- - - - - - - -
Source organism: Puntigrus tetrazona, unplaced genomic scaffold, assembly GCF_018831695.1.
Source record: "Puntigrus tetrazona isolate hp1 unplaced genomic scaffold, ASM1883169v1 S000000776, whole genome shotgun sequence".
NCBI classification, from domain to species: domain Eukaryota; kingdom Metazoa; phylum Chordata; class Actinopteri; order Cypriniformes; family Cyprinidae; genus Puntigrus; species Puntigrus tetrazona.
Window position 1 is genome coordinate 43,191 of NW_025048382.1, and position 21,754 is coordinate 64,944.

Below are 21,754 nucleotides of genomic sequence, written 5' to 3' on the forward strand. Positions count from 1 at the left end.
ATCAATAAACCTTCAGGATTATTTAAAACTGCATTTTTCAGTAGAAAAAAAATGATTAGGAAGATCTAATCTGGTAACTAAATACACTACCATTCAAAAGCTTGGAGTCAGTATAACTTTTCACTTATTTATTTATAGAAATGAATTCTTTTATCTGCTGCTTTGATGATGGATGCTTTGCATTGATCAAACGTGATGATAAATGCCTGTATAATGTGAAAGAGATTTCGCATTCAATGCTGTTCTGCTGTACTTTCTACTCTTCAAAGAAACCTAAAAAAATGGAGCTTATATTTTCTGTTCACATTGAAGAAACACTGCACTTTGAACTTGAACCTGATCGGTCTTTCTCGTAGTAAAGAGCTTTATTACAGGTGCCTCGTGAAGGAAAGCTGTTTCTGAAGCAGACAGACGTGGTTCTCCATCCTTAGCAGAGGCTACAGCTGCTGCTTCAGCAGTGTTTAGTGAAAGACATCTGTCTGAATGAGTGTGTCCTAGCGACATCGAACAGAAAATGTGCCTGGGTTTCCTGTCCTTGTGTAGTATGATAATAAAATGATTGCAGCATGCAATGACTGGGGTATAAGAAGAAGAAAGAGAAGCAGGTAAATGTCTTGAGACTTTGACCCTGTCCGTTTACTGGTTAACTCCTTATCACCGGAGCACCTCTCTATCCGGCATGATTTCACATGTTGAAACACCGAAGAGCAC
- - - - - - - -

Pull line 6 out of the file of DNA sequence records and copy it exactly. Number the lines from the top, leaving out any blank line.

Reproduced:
ATCAATAAACCTTCAGGATTATTTAAAACTGCATTTTTCAGTAGAAAAAAAATGATTAGGAAGATCTAATCTGGTAACTAAATACACTACCATTCAAAAGCTTGGAGTCAGTATAACTTTTCACTTATTTATTTATAGAAATGAATTCTTTTATCTGCTGCTTTGATGATGGATGCTTTGCATTGATCAAACGTGATGATAAATGCCTGTATAATGTGAAAGAGATTTCGCATTCAATGCTGTTCTGCTGTACTTTCTACTCTTCAAAGAAACCTAAAAAAATGGAGCTTATATTTTCTGTTCACATTGAAGAAACACTGCACTTTGAACTTGAACCTGATCGGTCTTTCTCGTAGTAAAGAGCTTTATTACAGGTGCCTCGTGAAGGAAAGCTGTTTCTGAAGCAGACAGACGTGGTTCTCCATCCTTAGCAGAGGCTACAGCTGCTGCTTCAGCAGTGTTTAGTGAAAGACATCTGTCTGAATGAGTGTGTCCTAGCGACATCGAACAGAAAATGTGCCTGGGTTTCCTGTCCTTGTGTAGTATGATAATAAAATGATTGCAGCATGCAATGACTGGGGTATAAGAAGAAGAAAGAGAAGCAGGTAAATGTCTTGAGACTTTGACCCTGTCCGTTTACTGGTTAACTCCTTATCACCGGAGCACCTCTCTATCCGGCATGATTTCACATGTTGAAACACCGAAGAGCAC